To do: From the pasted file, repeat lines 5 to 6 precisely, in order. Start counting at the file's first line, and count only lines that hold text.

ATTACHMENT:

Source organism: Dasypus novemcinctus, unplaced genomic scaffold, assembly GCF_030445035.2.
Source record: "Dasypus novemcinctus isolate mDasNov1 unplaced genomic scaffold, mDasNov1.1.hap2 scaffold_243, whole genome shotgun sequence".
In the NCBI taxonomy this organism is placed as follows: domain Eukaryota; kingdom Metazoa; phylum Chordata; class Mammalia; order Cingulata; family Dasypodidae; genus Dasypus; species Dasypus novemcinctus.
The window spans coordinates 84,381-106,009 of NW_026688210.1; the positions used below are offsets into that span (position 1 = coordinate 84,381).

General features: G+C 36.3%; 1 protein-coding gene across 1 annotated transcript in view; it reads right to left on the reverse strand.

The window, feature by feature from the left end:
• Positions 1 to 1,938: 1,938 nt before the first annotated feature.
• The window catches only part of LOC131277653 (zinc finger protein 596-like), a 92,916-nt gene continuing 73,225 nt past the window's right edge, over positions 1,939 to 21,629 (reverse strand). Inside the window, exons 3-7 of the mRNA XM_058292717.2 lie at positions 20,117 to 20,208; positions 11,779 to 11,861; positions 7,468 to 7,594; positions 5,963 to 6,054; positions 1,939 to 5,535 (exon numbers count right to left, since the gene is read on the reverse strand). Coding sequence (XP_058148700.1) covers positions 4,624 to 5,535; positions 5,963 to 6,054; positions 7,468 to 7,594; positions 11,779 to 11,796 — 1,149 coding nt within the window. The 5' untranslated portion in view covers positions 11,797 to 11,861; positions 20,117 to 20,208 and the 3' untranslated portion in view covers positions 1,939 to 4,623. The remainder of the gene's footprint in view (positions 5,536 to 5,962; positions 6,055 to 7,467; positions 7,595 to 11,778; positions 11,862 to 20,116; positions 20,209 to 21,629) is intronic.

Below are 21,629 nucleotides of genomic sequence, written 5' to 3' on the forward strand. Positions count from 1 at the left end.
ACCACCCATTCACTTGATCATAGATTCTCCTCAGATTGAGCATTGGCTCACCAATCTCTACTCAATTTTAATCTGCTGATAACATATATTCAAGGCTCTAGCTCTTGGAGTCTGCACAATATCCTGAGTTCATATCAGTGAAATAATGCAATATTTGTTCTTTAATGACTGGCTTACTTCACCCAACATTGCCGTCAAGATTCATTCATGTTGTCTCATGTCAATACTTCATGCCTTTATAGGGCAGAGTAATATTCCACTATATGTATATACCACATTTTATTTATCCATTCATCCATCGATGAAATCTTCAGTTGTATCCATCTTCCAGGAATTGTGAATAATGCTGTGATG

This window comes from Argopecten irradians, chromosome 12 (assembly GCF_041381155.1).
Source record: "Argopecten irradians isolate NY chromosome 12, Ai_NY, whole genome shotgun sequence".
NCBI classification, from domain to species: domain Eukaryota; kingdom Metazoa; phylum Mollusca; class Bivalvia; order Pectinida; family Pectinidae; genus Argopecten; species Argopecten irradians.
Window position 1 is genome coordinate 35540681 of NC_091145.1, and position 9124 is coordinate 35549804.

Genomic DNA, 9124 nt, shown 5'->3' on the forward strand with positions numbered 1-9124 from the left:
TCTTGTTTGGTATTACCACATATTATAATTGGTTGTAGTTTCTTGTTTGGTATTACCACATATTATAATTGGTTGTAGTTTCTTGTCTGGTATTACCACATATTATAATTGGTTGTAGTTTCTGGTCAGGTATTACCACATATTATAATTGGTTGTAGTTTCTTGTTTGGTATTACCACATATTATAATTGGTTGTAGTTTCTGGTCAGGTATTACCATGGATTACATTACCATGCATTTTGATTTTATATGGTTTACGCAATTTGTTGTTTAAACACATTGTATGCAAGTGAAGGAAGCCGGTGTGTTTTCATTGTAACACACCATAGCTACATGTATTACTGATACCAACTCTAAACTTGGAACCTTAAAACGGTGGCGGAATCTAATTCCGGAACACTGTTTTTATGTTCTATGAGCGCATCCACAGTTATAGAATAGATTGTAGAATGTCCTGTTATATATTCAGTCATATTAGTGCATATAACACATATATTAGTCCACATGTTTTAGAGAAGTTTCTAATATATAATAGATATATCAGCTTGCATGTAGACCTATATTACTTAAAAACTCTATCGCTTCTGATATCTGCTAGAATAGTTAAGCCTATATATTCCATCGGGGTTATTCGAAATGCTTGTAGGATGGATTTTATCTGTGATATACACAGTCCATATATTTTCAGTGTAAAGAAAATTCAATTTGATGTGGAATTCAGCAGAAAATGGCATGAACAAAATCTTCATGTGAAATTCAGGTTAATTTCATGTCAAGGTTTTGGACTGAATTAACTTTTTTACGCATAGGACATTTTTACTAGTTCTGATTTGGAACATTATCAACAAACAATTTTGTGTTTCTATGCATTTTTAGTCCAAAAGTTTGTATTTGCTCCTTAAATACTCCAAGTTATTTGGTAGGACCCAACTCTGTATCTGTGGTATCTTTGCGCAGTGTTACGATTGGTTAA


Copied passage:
General features: G+C 36.3%; 1 protein-coding gene across 1 annotated transcript in view; it reads right to left on the reverse strand.

The window, feature by feature from the left end: